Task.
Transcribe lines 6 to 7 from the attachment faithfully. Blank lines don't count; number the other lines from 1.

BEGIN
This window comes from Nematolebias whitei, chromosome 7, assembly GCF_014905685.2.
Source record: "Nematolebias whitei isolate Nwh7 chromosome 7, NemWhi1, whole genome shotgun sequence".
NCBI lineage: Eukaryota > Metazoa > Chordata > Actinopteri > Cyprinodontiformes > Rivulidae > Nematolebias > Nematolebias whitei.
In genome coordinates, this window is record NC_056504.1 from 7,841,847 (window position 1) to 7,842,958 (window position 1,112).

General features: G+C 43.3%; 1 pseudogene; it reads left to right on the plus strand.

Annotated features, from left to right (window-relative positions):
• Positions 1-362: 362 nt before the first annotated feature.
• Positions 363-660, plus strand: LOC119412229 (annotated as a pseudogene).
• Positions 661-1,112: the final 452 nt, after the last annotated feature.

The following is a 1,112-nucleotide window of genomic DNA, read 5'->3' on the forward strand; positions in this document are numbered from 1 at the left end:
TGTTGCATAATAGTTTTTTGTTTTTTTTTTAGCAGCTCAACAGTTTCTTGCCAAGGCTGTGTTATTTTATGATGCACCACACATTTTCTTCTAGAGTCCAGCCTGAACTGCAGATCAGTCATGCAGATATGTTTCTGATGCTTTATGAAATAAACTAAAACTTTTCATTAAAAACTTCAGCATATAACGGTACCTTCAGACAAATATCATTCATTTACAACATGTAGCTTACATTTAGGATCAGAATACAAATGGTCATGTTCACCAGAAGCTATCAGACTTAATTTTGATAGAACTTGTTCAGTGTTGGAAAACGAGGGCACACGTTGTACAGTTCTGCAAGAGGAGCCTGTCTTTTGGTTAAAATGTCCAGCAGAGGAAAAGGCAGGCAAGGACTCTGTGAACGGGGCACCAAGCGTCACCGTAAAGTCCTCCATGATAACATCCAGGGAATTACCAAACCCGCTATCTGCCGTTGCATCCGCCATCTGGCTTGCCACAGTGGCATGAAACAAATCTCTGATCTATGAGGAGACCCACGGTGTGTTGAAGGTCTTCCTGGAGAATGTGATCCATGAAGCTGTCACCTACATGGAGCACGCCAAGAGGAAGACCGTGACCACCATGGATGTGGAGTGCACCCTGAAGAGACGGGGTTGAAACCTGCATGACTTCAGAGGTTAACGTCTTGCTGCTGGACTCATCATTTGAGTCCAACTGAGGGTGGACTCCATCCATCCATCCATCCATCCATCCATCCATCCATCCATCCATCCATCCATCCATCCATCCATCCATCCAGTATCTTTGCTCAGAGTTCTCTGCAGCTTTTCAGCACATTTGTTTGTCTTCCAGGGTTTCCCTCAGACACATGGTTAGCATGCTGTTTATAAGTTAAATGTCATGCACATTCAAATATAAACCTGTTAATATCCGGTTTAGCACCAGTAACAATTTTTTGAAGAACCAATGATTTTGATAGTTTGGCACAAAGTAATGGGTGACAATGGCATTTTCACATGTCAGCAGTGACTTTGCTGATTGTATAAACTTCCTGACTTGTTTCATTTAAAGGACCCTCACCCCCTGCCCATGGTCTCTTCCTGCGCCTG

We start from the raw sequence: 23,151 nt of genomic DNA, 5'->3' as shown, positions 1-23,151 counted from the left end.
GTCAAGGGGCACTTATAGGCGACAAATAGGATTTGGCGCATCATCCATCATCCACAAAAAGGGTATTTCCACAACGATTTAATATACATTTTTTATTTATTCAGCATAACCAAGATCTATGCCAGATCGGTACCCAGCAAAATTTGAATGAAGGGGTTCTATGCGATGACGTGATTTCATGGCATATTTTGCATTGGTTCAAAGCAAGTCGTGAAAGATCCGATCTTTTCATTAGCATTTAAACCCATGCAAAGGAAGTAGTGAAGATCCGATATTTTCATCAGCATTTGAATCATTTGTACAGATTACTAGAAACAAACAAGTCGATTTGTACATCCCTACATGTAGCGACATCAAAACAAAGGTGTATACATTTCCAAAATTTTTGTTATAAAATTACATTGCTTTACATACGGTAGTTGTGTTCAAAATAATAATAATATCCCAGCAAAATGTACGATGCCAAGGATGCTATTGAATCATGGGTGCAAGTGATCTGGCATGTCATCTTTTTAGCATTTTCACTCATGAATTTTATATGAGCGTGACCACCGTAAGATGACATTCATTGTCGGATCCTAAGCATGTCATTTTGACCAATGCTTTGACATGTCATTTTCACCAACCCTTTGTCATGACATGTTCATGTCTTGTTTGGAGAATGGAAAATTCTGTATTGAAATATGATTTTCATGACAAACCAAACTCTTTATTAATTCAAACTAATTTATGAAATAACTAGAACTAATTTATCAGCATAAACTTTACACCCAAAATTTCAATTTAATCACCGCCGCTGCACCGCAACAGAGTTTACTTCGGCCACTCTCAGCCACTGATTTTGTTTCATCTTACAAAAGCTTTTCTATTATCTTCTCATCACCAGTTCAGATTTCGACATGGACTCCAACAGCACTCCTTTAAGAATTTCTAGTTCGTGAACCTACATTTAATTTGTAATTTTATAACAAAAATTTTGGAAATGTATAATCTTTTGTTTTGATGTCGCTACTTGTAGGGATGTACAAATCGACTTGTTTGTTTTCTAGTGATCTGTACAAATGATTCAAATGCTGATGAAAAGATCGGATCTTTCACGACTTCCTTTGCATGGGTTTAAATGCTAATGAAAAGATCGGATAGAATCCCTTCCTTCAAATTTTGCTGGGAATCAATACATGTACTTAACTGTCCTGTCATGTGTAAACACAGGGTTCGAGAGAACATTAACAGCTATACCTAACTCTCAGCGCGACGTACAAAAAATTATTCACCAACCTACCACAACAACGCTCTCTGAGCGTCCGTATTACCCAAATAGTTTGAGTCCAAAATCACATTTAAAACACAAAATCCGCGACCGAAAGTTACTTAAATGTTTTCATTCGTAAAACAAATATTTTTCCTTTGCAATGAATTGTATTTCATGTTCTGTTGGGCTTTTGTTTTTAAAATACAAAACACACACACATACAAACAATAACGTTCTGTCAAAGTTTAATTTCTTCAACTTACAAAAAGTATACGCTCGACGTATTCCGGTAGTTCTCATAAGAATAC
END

Annotated features, from left to right (window-relative positions):
• Positions 1-362: 362 nt before the first annotated feature.